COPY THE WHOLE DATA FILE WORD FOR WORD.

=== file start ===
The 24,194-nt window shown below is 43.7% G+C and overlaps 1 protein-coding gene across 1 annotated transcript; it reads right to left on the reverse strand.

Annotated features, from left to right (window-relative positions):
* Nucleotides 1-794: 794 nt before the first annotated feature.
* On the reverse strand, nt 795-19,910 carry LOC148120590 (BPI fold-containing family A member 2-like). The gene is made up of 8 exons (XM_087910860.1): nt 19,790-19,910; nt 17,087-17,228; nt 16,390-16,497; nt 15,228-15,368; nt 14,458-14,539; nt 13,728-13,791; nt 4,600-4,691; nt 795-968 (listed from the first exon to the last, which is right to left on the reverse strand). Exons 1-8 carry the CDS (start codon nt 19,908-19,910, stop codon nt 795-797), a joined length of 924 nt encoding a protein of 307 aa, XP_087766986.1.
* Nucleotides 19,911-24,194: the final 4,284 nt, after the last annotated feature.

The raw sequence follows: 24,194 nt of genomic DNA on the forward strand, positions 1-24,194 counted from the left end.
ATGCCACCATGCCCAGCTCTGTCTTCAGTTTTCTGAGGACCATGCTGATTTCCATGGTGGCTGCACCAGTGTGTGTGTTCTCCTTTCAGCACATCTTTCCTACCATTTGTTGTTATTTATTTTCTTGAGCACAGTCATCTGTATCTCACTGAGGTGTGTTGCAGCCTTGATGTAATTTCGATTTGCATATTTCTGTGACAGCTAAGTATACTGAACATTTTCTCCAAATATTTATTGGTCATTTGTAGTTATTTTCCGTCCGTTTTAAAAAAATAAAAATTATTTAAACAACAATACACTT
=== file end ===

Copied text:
The 24,194-nt window shown below is 43.7% G+C and overlaps 1 protein-coding gene across 1 annotated transcript; it reads right to left on the reverse strand.

Annotated features, from left to right (window-relative positions):
* Nucleotides 1-794: 794 nt before the first annotated feature.
* On the reverse strand, nt 795-19,910 carry LOC148120590 (BPI fold-containing family A member 2-like). The gene is made up of 8 exons (XM_087910860.1): nt 19,790-19,910; nt 17,087-17,228; nt 16,390-16,497; nt 15,228-15,368; nt 14,458-14,539; nt 13,728-13,791; nt 4,600-4,691; nt 795-968 (listed from the first exon to the last, which is right to left on the reverse strand). Exons 1-8 carry the CDS (start codon nt 19,908-19,910, stop codon nt 795-797), a joined length of 924 nt encoding a protein of 307 aa, XP_087766986.1.
* Nucleotides 19,911-24,194: the final 4,284 nt, after the last annotated feature.

The raw sequence follows: 24,194 nt of genomic DNA on the forward strand, positions 1-24,194 counted from the left end.
ATGCCACCATGCCCAGCTCTGTCTTCAGTTTTCTGAGGACCATGCTGATTTCCATGGTGGCTGCACCAGTGTGTGTGTTCTCCTTTCAGCACATCTTTCCTACCATTTGTTGTTATTTATTTTCTTGAGCACAGTCATCTGTATCTCACTGAGGTGTGTTGCAGCCTTGATGTAATTTCGATTTGCATATTTCTGTGACAGCTAAGTATACTGAACATTTTCTCCAAATATTTATTGGTCATTTGTAGTTATTTTCCGTCCGTTTTAAAAAAATAAAAATTATTTAAACAACAATACACTT